Middle school innovator Bill Ivey at Stoneleigh-Burnham School in Vermont reflected on these concerns in the April 3, 2009, NMSA MiddleTalk Listserve about his school’s decision to not have an honor roll:

“If we are educating the whole child, we need not to be privileging recognition of one aspect of development over another … . When we started our middle school, we decided not to do honor roll, given what we knew of research. One reason was that honor roll at this level has less meaning, given the vastly different developmental levels of kids—someone who’s well into abstract thought will be working at a totally different level than someone else who isn’t there yet, no matter how motivated and hard-working both kids are.

“The other reason (again, research-based) was the potential negative implications to self-concept of separating kids into honor roll and not-honor roll groups … . While I know middle school kids are more resilient than many people give them credit for, some kids apparently really do develop a permanent (or at least potentially permanent) feeling of inferiority when they work hard but don’t make honor roll—again, perhaps due primarily to (temporary) developmental differences … .

“My son’s school (grades 6-9) also doesn’t do honor roll (nor, for that matter, do they do athletic awards). They do have a ‘commendation’ system which is simply recognized with a notation and explanation in the comment, whereby anyone who does something special in some way—finally masters a sticky concept, writes an outstanding paper, basically anything that makes sense to a teacher—can earn special recognition for that fact.”

Affirmation for All

Affirmation is not a bad thing, but we can do so much better. Let’s dismantle our increasingly narrow view of what constitutes student success—single-shot test scores and inaccurate grades­—and let’s find multiple ways to provide positive feedback to all students. Let’s change assessment and grading practices so assessments are authentic and conducted from many angles and categories of measure, and grades are accurate reflections of mastery, undistorted by non-academic factors.

Let’s privately and publicly affirm the most important skills of the 21st century we find in our students: creativity, collaboration, compassion, critical thinking, flexibility, resilience, task analysis, positive social change, ethics, courage, mental dexterity, pattern recognition and manipulation, and initiative. Most of these are not easily transferrable to most current reporting systems but they are just as important as knowing the cubed root of 27, and thereby worthy criteria for celebration.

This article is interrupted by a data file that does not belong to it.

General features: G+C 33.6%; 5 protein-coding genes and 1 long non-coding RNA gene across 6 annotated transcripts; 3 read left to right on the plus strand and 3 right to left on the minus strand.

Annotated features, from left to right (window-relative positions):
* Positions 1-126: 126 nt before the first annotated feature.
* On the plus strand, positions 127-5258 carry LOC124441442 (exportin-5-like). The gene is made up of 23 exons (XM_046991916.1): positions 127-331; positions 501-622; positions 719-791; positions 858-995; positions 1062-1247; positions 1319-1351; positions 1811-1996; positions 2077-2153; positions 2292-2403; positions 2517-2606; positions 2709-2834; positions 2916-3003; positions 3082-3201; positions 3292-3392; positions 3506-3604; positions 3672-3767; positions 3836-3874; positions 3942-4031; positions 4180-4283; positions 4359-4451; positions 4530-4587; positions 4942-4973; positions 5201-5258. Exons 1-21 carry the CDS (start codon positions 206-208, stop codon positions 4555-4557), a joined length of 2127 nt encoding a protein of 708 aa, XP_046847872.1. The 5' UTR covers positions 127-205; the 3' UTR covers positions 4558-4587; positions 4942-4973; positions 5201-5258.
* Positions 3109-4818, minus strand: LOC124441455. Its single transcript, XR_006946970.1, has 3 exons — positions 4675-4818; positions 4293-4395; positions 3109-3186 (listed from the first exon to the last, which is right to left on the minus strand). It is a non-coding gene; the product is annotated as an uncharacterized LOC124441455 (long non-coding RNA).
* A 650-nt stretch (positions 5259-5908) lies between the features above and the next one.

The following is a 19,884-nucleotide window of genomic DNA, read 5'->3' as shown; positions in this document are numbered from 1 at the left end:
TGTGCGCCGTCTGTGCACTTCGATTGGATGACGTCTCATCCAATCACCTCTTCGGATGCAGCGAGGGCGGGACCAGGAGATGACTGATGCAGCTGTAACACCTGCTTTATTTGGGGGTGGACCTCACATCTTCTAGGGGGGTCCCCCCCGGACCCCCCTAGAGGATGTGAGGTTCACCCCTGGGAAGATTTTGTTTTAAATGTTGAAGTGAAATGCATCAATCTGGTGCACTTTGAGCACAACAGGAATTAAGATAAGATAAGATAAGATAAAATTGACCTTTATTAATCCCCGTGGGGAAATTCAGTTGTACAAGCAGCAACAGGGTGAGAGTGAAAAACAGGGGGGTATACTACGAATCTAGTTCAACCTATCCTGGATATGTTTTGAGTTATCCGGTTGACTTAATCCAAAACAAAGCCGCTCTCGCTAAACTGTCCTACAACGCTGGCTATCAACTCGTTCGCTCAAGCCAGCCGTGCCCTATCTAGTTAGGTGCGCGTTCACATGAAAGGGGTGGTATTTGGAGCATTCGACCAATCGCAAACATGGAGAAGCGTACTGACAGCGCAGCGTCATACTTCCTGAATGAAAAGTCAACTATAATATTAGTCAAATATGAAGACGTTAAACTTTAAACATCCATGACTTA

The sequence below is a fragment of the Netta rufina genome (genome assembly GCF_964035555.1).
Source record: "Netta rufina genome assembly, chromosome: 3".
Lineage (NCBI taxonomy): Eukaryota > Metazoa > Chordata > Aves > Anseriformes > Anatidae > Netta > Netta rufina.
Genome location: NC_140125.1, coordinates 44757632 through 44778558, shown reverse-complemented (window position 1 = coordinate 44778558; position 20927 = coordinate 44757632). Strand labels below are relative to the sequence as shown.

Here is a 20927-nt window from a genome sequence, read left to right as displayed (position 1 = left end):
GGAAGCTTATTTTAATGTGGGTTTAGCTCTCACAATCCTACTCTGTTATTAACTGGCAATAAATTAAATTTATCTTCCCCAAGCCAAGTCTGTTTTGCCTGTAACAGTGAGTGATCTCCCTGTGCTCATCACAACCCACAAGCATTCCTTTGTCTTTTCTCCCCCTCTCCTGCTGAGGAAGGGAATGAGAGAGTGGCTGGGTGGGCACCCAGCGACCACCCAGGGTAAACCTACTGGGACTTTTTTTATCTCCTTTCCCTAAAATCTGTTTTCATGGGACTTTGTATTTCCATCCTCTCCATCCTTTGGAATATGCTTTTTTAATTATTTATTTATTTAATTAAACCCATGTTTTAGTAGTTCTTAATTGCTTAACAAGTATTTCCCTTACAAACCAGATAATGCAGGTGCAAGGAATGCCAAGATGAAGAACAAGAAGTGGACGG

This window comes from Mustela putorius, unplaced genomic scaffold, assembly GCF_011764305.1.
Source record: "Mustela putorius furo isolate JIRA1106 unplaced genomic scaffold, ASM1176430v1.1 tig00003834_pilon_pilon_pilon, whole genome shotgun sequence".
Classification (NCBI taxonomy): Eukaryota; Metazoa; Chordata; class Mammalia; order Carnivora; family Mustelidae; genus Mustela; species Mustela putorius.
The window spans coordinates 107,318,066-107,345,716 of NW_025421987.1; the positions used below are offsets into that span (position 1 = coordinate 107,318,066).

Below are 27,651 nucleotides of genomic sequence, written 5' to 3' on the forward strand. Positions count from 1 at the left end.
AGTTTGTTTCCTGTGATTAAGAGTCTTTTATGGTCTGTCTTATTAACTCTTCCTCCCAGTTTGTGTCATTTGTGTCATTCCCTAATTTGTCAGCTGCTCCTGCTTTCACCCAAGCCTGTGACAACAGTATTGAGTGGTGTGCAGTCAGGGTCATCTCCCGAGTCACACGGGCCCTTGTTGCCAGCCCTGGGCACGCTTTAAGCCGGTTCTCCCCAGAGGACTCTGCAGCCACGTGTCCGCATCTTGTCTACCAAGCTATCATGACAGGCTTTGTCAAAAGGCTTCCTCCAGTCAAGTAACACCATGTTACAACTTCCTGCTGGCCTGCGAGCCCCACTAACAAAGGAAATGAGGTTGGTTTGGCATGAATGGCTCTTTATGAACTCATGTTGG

Affirmation for achievement in these areas and for hard work can come in many effective forms:

  • Private conversation with the teacher in which the teacher highlights the student’s growth and achievements, pointing to specific evidence for each and its positive effects
  • Free time to pursue personal interests during class without having to make up missed class work
  • More independence and personal choice
  • Additional privileges such as access to the computer lab earlier than the rest of students, extra court time in the gym, planning school lunches for a week
  • Letters of commendation from respected members of the community
  • Books of the student’s choice purchased for the school library in the student’s name, including an official bookplate indicating the honor
  • The opportunity to address younger students about life in middle school
  • A one-year subscription to an appropriate magazine of personal interest.

Notice that none of these affirmations involve food. Let’s not add to the obesity issues or eating disorders that begin so often in middle school.

We are creative people, so let’s find developmentally appropriate ways to affirm all students’ growth, including students who are not on pace with others or whose talents aren’t as clearly manifest in standard classrooms.

Let’s avoid programs that purposely sort students for dubious manipulation. Identifying students’ levels of performance is helpful for assigning homework and determining levels of classes they should take, but to sort students for a posted list or invitation-only party makes little sense. To best teach the next generation, let’s be honorable ourselves.

Previously published in Middle Ground magazine, February 2010

Rick Wormeli is a long-time teacher, consultant, and author living in Herndon, VA. He can be reached at rwormeli@cox.net. His latest book, Metaphors & Analogies: Power Tools for Teaching any Subject (Stenhouse, 2009) includes many contributions from NMSA’s MiddleTalk listserve.